Greek prisons are congested and the judiciary under stress as hundreds of irregular newcomers flow into the country daily via neighbouring Turkey, a United Nations independent human rights expert said today, urging the European Union to help Greece deal with the problem of migrants.
“The unprecedented numbers have put the border guard stations, police stations and migrant detention centres into a critical state,” Manfred Nowak, the UN Special Rapporteur on torture, said in a statement at the end of a 10-day fact-finding mission to Greece.
He said he believed the Greek Government was willing to face the problem, but the challenge was trying to implement new policies and rules amid the current economic crisis.
“Greece should not carry the burden of receiving the vast majority of all irregular migrants entering the European Union,” Mr. Nowak said. “This is a truly European problem which needs a joint European solution.”
He urged the EU to renegotiate the “Dublin II Regulation” – an EU law that determines the bloc’s Member State responsible for looking into an application for an asylum-seeker – in order to ensure fair sharing of the burden, while taking into consideration the legitimate concerns of asylum seekers and irregular migrants.
Mr. Nowak said he concurred with the UN High Commissioner for Refugees (UNHCR) and human rights groups’ recommendation that returns under Dublin II be stopped because of the inadequate protection against refoulement and the inhuman detention conditions for migrants in Greece.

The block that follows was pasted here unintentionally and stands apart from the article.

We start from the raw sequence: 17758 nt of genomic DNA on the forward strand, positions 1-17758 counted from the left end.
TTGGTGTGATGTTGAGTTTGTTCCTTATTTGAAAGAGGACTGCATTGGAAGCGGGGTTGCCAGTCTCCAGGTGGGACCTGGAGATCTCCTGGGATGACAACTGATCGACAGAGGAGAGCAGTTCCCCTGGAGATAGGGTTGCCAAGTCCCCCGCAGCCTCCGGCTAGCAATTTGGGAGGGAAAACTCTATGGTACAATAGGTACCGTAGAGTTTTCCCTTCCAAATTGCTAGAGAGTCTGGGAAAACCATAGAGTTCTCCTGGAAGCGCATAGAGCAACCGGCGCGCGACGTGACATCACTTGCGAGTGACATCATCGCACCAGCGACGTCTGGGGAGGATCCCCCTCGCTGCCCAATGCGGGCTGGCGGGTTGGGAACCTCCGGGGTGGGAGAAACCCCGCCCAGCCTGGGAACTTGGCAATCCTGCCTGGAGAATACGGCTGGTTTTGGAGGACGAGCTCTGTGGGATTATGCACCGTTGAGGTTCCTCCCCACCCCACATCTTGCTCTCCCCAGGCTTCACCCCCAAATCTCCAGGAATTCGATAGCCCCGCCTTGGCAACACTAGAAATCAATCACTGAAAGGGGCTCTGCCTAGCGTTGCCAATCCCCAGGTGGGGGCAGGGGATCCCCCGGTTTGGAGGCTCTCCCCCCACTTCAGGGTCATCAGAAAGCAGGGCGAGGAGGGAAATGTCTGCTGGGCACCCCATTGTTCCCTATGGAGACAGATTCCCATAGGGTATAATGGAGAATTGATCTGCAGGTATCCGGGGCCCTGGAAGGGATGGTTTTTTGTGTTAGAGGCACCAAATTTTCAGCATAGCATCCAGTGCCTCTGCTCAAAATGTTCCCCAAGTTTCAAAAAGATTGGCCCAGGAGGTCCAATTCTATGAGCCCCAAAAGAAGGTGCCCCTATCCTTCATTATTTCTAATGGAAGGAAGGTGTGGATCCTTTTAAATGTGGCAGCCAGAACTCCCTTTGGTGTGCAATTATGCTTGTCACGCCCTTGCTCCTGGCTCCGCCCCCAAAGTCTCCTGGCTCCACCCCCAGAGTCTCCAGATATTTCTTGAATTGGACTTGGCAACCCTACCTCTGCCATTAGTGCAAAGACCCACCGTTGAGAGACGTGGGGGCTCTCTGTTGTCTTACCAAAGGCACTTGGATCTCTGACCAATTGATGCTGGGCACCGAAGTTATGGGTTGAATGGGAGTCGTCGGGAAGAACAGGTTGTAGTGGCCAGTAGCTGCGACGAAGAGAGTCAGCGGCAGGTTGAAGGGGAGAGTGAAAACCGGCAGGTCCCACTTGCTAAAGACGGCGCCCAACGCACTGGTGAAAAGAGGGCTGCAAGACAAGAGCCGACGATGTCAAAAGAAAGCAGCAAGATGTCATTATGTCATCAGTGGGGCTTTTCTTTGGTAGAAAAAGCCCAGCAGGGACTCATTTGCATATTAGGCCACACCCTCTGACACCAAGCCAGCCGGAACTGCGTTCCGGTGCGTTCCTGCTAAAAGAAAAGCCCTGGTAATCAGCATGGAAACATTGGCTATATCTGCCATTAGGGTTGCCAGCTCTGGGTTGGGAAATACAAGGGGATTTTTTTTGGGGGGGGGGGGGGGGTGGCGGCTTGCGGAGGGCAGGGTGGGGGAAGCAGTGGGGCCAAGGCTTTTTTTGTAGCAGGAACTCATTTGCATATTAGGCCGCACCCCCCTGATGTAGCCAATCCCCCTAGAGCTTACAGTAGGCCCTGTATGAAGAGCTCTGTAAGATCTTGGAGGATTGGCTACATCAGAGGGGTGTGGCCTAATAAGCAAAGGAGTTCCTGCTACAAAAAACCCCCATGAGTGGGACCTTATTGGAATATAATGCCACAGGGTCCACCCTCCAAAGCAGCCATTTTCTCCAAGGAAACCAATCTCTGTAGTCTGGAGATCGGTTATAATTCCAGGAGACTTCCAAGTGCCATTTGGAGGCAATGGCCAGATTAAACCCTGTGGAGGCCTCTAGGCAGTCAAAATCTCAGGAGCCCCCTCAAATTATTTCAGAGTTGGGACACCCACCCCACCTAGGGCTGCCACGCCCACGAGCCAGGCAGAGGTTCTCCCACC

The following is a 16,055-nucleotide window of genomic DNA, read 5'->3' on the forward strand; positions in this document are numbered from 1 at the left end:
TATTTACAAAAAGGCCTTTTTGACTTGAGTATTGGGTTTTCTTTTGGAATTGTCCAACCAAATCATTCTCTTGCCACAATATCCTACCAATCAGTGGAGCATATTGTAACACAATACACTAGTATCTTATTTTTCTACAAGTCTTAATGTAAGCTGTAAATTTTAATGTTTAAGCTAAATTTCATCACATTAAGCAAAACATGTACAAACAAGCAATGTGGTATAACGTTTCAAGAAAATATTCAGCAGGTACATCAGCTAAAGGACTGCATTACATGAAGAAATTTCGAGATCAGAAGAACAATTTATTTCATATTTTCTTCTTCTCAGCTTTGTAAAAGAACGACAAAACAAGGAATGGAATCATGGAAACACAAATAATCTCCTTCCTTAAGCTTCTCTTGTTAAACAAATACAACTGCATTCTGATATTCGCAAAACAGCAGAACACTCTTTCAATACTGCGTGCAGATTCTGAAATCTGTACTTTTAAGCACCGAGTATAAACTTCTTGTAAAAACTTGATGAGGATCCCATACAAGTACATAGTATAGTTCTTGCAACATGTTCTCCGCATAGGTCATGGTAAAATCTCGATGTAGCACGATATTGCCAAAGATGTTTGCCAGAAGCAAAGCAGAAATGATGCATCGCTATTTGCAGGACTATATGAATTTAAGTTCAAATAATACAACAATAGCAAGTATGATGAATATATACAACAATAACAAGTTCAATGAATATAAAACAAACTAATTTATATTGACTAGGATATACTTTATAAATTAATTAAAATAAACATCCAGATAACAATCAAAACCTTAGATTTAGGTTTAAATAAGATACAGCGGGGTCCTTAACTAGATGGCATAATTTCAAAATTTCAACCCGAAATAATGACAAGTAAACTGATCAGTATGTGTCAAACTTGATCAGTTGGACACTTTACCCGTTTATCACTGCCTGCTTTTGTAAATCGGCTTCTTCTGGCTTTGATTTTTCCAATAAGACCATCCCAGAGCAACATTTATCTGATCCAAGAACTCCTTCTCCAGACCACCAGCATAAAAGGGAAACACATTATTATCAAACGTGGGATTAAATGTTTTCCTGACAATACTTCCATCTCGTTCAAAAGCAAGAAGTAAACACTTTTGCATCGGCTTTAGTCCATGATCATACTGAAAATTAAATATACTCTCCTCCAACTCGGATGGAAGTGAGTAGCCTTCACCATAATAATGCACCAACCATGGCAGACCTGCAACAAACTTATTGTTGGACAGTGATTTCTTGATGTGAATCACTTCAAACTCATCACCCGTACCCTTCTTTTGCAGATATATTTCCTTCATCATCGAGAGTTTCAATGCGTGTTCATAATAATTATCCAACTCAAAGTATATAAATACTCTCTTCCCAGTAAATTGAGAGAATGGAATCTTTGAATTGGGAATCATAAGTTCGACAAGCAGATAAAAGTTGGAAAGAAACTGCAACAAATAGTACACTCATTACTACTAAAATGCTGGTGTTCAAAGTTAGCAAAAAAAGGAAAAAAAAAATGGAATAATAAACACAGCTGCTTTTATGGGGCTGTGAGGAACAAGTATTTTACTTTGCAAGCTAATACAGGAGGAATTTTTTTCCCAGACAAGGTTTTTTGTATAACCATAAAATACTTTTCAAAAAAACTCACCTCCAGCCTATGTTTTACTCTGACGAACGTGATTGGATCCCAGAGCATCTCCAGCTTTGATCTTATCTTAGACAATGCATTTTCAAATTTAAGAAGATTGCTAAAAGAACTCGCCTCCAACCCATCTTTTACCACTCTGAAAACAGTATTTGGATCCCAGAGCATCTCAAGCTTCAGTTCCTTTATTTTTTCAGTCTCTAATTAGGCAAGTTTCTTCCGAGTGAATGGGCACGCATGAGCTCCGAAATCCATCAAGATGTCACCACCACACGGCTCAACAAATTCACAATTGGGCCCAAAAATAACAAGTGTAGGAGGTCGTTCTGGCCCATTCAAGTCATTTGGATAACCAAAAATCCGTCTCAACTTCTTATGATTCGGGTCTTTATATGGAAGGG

During his mission, the independent expert conducted unannounced visits to detention centres and interviewed those held there in private, thanks to the cooperation of the Greek police and judicial services.
He found that some had been confined up for up to six months in overcrowded, filthy cells, with inadequate ventilation and lighting. Access to medical care, lawyers and interpreters was also limited, he said.
“In a number of Criminal Investigation Departments (CID), I found more than 40 foreigners held in administrative detention in office space temporarily used as make-shift cells,” he added.
“Such conditions of detention clearly amount to inhuman and degrading treatment, in violation of Articles 7 and 10 of the International Covenant on Civil and Political Rights,” Mr. Nowak stressed.
He said that the asylum-seekers were generally detained while waiting for their claims to be processed, resulting in a backlog of 52,000 cases as of August.
An agreement with Turkey allows the deportation of immigrants to neighbouring countries, with those from Iran, Iraq and Syria facing serious risk of being deported without proper assessments of their claims, a violation of the principle of non-refoulement under the Convention against Torture, the expert said.